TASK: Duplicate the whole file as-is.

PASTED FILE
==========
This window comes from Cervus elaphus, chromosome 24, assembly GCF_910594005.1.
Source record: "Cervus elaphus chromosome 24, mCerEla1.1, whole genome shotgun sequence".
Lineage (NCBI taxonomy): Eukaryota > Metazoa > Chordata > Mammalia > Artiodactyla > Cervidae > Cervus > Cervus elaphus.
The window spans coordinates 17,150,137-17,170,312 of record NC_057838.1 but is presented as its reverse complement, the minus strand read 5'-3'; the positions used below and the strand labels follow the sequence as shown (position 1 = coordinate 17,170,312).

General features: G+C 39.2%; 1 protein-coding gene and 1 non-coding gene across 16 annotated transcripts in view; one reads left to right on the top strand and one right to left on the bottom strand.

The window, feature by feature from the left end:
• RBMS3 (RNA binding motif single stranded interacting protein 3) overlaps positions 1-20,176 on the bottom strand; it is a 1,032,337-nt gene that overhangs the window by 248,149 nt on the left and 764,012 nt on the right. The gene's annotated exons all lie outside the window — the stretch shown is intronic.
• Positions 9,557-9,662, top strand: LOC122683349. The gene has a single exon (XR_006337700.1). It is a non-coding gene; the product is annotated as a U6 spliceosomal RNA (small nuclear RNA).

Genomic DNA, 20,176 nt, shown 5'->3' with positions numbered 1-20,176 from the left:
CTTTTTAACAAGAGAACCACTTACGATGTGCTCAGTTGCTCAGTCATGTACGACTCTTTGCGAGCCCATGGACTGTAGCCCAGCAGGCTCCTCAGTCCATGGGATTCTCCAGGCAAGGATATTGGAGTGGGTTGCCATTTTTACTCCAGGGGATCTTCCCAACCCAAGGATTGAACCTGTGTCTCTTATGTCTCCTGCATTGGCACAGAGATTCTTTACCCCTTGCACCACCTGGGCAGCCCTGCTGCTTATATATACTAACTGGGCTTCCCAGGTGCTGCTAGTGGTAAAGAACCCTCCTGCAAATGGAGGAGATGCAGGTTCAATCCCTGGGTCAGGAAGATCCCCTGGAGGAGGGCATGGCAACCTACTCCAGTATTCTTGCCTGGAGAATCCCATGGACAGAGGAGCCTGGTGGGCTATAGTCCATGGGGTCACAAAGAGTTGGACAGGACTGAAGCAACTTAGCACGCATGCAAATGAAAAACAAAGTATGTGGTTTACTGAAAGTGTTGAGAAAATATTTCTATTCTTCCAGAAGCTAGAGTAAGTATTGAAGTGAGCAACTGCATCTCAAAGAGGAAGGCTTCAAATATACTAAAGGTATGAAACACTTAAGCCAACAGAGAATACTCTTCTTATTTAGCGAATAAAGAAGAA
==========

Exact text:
This window comes from Cervus elaphus, chromosome 24, assembly GCF_910594005.1.
Source record: "Cervus elaphus chromosome 24, mCerEla1.1, whole genome shotgun sequence".
Lineage (NCBI taxonomy): Eukaryota > Metazoa > Chordata > Mammalia > Artiodactyla > Cervidae > Cervus > Cervus elaphus.
The window spans coordinates 17,150,137-17,170,312 of record NC_057838.1 but is presented as its reverse complement, the minus strand read 5'-3'; the positions used below and the strand labels follow the sequence as shown (position 1 = coordinate 17,170,312).

General features: G+C 39.2%; 1 protein-coding gene and 1 non-coding gene across 16 annotated transcripts in view; one reads left to right on the top strand and one right to left on the bottom strand.

The window, feature by feature from the left end:
• RBMS3 (RNA binding motif single stranded interacting protein 3) overlaps positions 1-20,176 on the bottom strand; it is a 1,032,337-nt gene that overhangs the window by 248,149 nt on the left and 764,012 nt on the right. The gene's annotated exons all lie outside the window — the stretch shown is intronic.
• Positions 9,557-9,662, top strand: LOC122683349. The gene has a single exon (XR_006337700.1). It is a non-coding gene; the product is annotated as a U6 spliceosomal RNA (small nuclear RNA).

Genomic DNA, 20,176 nt, shown 5'->3' with positions numbered 1-20,176 from the left:
CTTTTTAACAAGAGAACCACTTACGATGTGCTCAGTTGCTCAGTCATGTACGACTCTTTGCGAGCCCATGGACTGTAGCCCAGCAGGCTCCTCAGTCCATGGGATTCTCCAGGCAAGGATATTGGAGTGGGTTGCCATTTTTACTCCAGGGGATCTTCCCAACCCAAGGATTGAACCTGTGTCTCTTATGTCTCCTGCATTGGCACAGAGATTCTTTACCCCTTGCACCACCTGGGCAGCCCTGCTGCTTATATATACTAACTGGGCTTCCCAGGTGCTGCTAGTGGTAAAGAACCCTCCTGCAAATGGAGGAGATGCAGGTTCAATCCCTGGGTCAGGAAGATCCCCTGGAGGAGGGCATGGCAACCTACTCCAGTATTCTTGCCTGGAGAATCCCATGGACAGAGGAGCCTGGTGGGCTATAGTCCATGGGGTCACAAAGAGTTGGACAGGACTGAAGCAACTTAGCACGCATGCAAATGAAAAACAAAGTATGTGGTTTACTGAAAGTGTTGAGAAAATATTTCTATTCTTCCAGAAGCTAGAGTAAGTATTGAAGTGAGCAACTGCATCTCAAAGAGGAAGGCTTCAAATATACTAAAGGTATGAAACACTTAAGCCAACAGAGAATACTCTTCTTATTTAGCGAATAAAGAAGAA